With more homes being built in high noise locations, such as near rail lines and under flight paths, problems with external noise intrusion are becoming increasingly common. Secondary glazing is the most effective and affordable way to soundproof your windows and keep unwanted noise out, preserving peace and quiet in your home.
Studies have shown just 65 dB of noise can be problematic, while levels between 70-125 dB can be painful (a passing motorcycle may reach 100 dB), or above that, outright unbearable.
The extra ‘barrier’ provided by noise reducing secondary glazing can reduce noise levels dramatically by up to 80% or the equivalent of 54dB. This window soundproofing effect reduces traffic noise from a roar to a whisper.
So how do you soundproof your windows? Here are some points to consider:
1: The air gap
Aluminium secondary glazing involves installing a discreet internal window in addition to an existing single, double or triple-glazed window.
The air gap between the existing glass and the new secondary glazing panel creates an additional ‘insulation barrier’, preventing sound from passing through. The larger the air gap, the better the noise reduction performance.
When correctly fitted, sealed and set the optimum distance from the internal face of the primary window, noise levels can be reduced by up to 80% or 54dB.
The size of the air gap can vary depending on factors such as window design and the desired reduction in noise levels. Typically, the air gap is set between 100mm to 200mm.
For the best acoustic performance, secondary glazing is installed with a 150mm to 200mm gap from the main window. Blinds and ornaments can still be displayed on the windowsill as secondary glazing is slimline and unobtrusive.
Where this gap cannot be achieved or for more challenging noise sources, acoustic laminated glass offers significant benefits.
2: Types of glass
Glass thickness is important, but not as much as the air gap. Excellent results can be achieved with standard 4mm glass and a 150mm air gap, leading to a 48dB sound reduction.
For optimum performance in particularly noisy environments, consider using 6.8mm Acoustic or 6.4mm Laminated glass. These thicker panes offer greater noise dampening benefits due to their ability to block different wave lengths of sound.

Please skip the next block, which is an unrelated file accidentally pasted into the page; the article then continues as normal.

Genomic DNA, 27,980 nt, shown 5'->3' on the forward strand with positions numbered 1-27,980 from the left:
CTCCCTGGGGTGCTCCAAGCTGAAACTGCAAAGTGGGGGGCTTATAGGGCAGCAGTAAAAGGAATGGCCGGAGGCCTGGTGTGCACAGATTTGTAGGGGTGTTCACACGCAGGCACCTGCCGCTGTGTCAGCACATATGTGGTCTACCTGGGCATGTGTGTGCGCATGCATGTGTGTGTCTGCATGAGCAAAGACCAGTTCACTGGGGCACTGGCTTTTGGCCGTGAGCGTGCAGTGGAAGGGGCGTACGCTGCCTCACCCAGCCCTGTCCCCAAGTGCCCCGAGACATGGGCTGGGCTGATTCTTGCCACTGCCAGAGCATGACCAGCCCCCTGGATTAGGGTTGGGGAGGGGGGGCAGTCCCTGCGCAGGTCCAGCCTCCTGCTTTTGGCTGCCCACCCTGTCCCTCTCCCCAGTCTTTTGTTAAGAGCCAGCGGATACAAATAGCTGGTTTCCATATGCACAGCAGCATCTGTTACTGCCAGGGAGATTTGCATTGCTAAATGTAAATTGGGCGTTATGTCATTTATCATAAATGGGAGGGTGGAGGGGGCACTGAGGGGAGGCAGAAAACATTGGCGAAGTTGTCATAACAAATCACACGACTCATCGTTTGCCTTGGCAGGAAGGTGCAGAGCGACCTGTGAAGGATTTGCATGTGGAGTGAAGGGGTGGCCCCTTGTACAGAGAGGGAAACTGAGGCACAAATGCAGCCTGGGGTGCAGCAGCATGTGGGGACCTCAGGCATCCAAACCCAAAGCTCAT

Acoustic laminated glass, with its acoustic Polyvinyl Butyral (PVB) interlayer that absorbs the sound, offers enhanced sound insulation that can reduce noise levels by as much as 80% (54 decibels).
3: Decoding decibels
Decibels matter! The more barriers there are to external noise, all the better for a quieter home. That’s why the nature of secondary glazing delivers a three-pronged defence against unwanted noise.
Any sound would need to first penetrate the glazing within the primary window before passing through the air gap to the secondary unit, then finally cross through the secondary glazing itself. It is this ‘triple barrier defence’ that makes secondary glazing such an effective, yet virtually invisible, noise reduction tool.
Granada Glazing’s entire range is extensively tested to ensure that is offers the best possible levels of noise reduction to homeowners. Hinged units in particular can offer a reduction of up to 54 decibels when paired with acoustic glazing.
For comparison, this noise reduction could mean the difference between sitting in silence and sitting in a room where traffic, rainfall and building works can still be heard.
4: What’s the cost?
While you can’t put a price on peace and quiet, achieving it with secondary glazing is more affordable than you think. Compared with the cost of replacing singe-glazed windows (especially for listed buildings and those in conservation areas), the addition of secondary glazing is the most cost-effective and efficient solution for cutting out external noise intrusion.
Every project is different, so if you are considering soundproofing your windows please get in touch with our friendly team.
If you’re interested in finding out how secondary glazing can soundproof your windows, contact Granada on 01909 499899 or email email@example.com
Download this handy guide to find out how secondary glazing can positively impact your home.